Executive Summary of Parliamentary Committee on Easter Sunday attacks in Sri Lanka
On 21 April 2019, Easter Sunday, suicide terrorist bombings that took place in three churches and three hotels in Sri Lanka killed around 277 people (including 8 suicide bombers) and wounded more than 400 people as per the information provided by Police Headquarters. At least 40 foreign nationals and at least 45 children were reported to be among the dead. Investigators identified Zahran Hashim, one-time leader of the National Thowheed Jamaath, as the main suspect behind the execution of these coordinated attacks. Subsequent to the attacks, incidents of ethnic violence and tension targeting the Muslim community occurred in several parts of the country. 40 Members of Parliament representing the UNP, UPFA, ITAK and JVP presented a resolution in Parliament requesting the appointment of a Parliamentary Select Committee (PSC) with the resolution passed in Parliament on the 22nd of May 2019 without a division. The PSC held 24 sittings from May to October 2019 and heard evidence from 55 persons. The present report is endorsed by all members of the PSC. The PSC makes several findings and recommendations in the report.
Below are key findings: Following the attacks, evidence emerged that prior intelligence information was available regarding the impending attack but that it was not acted upon. The PSC notes that intelligence information related to the attacks was first received by the Director, SIS on 4th April 2019 but there were delays from his end to share it with the relevant intelligence and security personnel. The Director, SIS was called by name by the then Secretary MOD to brief the ICM on 9th April 2019 but failed to do this by saying he would send a written update on the intelligence received. This, the PSC notes is a major failure from the Director SIS, the lead in the intelligence apparatus who had received pride of place at the ICM and NSC.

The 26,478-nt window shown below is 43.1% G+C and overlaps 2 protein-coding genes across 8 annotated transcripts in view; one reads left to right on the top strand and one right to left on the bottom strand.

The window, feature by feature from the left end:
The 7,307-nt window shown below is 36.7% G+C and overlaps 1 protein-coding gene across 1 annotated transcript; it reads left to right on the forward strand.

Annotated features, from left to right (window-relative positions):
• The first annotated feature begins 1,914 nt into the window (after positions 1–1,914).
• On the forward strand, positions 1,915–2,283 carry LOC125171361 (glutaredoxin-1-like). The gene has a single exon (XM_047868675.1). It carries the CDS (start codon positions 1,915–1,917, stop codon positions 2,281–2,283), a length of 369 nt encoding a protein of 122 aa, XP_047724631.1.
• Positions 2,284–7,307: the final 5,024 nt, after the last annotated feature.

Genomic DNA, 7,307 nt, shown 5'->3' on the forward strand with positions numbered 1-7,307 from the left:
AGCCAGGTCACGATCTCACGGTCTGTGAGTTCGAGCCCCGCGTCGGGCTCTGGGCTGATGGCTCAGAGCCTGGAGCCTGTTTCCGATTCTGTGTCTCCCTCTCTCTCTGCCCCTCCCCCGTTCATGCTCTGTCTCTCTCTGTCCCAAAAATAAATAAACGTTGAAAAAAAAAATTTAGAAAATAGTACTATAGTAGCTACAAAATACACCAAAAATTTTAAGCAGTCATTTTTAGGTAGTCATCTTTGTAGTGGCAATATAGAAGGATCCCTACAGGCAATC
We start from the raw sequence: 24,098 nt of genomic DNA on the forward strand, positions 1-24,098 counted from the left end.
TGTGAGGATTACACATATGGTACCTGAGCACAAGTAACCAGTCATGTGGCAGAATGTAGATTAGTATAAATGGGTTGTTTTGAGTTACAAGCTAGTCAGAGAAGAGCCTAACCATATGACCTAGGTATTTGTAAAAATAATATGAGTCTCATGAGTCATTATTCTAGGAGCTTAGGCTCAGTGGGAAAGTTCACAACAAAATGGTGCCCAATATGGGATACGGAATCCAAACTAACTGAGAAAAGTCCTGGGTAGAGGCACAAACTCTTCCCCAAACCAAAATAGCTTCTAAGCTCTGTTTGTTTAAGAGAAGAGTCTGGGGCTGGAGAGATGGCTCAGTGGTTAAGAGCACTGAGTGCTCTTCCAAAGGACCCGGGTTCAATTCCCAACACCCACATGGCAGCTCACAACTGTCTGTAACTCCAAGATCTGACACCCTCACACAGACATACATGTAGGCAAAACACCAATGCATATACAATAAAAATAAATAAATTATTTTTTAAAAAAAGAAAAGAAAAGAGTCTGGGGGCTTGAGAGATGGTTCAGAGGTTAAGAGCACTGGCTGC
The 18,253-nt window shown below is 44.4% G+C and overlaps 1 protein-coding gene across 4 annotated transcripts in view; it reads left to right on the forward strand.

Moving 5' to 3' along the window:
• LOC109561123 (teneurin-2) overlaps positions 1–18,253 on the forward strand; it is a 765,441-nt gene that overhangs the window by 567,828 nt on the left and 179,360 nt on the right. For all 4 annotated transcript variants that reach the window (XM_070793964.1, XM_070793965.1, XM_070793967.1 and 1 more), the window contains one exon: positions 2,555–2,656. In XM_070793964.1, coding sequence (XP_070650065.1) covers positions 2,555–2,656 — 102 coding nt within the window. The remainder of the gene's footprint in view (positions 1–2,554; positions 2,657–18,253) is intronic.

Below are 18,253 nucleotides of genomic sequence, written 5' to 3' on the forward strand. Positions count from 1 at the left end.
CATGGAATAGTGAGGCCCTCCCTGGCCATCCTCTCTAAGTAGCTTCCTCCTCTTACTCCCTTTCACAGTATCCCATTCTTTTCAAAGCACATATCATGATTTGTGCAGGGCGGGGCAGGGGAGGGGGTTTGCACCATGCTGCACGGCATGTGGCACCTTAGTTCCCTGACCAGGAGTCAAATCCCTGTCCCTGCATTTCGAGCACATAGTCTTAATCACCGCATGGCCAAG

The PSC also notes the failure on the part of the SIS to act upon the subsequent intelligence information received after the explosion on 16th April 2019 in Kattankudy. The PSC notes that the Director SIS bears the greatest responsibility. This is compounded by the fact that since 8th April 2018, a full one year before the incident, he had in writing to the IGP requested for the shutting down of investigations by others into Zahran, which resulted in the SIS becoming the sole investigator into Zahran. PSC also observes that the SIS missed a series of events that should have alerted the state security apparatus to the impending attacks and demonstrated to them the importance of the intelligence information received. This was in the context of intelligence already known on Zahran and his allies including police reports on him and arrest warrants issued on him dated March 2017. Other incidents since 2018 (described in detail in the findings) demonstrate how the lead intelligence party should have been more vigilant and taken steps to keep the ICM, NSC and other relevant parties informed. This failure by the SIS has resulted in hundreds of deaths, many more injured and immeasurable devastation to Sri Lanka and Sri Lankans and that must not be treated lightly. The PSC makes this observation considering attempts made to shield the culpability of key individuals and the need to hold all individuals responsible without further delay.